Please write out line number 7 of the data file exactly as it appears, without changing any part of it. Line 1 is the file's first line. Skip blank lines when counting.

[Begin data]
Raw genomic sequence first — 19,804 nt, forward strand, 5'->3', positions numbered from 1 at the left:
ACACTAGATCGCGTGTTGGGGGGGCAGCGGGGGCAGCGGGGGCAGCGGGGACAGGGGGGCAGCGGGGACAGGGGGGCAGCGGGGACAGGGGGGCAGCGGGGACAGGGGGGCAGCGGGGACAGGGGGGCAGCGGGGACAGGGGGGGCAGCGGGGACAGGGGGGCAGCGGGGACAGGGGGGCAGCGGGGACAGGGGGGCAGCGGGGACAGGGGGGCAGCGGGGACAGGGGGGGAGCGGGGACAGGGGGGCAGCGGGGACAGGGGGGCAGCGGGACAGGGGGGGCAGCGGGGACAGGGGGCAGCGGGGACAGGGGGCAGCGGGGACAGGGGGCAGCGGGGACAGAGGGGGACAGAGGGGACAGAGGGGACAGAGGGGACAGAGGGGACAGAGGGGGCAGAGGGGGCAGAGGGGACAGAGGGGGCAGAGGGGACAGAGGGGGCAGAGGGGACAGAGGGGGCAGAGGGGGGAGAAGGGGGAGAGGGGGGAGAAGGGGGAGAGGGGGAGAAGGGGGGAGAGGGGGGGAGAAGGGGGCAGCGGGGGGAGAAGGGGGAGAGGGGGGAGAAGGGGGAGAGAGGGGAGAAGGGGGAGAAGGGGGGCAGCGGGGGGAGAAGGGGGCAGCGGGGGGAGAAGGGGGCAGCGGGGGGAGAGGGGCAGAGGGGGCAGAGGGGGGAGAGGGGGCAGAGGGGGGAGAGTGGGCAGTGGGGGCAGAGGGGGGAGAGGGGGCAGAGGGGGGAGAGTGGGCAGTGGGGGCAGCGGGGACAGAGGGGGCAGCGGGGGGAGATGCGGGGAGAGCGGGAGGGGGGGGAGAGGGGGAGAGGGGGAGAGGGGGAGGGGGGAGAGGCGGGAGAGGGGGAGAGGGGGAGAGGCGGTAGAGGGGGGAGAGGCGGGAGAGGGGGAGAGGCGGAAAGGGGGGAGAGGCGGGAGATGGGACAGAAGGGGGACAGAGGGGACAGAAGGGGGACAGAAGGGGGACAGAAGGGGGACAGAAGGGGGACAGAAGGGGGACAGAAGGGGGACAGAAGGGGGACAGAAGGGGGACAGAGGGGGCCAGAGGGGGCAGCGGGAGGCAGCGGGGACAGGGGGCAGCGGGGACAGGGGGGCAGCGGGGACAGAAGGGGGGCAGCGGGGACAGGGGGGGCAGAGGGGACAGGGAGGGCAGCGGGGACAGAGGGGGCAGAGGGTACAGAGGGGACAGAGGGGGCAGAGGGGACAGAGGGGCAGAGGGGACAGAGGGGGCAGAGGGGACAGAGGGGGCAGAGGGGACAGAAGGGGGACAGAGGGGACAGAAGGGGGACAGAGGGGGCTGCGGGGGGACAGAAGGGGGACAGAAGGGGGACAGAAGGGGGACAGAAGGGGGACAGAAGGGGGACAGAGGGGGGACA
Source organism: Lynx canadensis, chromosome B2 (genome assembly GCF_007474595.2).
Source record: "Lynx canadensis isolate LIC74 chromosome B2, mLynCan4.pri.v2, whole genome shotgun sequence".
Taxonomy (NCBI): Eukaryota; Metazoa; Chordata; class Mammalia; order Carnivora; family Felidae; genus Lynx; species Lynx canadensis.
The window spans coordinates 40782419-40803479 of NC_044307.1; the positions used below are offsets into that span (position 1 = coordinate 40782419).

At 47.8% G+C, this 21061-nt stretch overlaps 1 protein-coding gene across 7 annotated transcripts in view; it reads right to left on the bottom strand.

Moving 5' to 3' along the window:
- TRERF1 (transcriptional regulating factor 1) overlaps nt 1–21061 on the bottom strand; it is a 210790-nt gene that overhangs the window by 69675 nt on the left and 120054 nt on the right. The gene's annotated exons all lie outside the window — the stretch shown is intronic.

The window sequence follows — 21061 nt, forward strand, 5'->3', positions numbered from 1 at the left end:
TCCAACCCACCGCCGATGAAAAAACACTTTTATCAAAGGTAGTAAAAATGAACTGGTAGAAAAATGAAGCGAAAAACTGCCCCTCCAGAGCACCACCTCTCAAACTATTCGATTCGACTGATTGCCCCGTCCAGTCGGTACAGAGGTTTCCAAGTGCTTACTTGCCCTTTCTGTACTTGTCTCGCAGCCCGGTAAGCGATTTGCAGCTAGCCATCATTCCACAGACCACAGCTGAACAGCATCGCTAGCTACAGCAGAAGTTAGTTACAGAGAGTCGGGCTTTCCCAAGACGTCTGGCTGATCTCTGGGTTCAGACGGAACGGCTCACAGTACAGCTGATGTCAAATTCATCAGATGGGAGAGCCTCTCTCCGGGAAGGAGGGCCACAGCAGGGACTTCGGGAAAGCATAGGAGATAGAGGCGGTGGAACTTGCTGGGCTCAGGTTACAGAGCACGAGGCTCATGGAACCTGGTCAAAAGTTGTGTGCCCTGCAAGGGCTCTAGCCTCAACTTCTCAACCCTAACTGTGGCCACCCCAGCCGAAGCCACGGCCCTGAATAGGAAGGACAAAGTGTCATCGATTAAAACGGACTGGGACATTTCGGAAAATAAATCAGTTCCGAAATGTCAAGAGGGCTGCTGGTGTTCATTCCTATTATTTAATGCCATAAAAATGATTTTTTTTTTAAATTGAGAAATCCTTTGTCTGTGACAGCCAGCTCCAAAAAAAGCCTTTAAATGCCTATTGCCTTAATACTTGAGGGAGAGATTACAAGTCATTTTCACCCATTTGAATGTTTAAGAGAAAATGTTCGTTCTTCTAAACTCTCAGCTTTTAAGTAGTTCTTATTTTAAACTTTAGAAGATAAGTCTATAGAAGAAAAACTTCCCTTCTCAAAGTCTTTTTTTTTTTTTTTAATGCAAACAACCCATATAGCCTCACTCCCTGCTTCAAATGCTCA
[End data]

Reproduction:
At 47.8% G+C, this 21061-nt stretch overlaps 1 protein-coding gene across 7 annotated transcripts in view; it reads right to left on the bottom strand.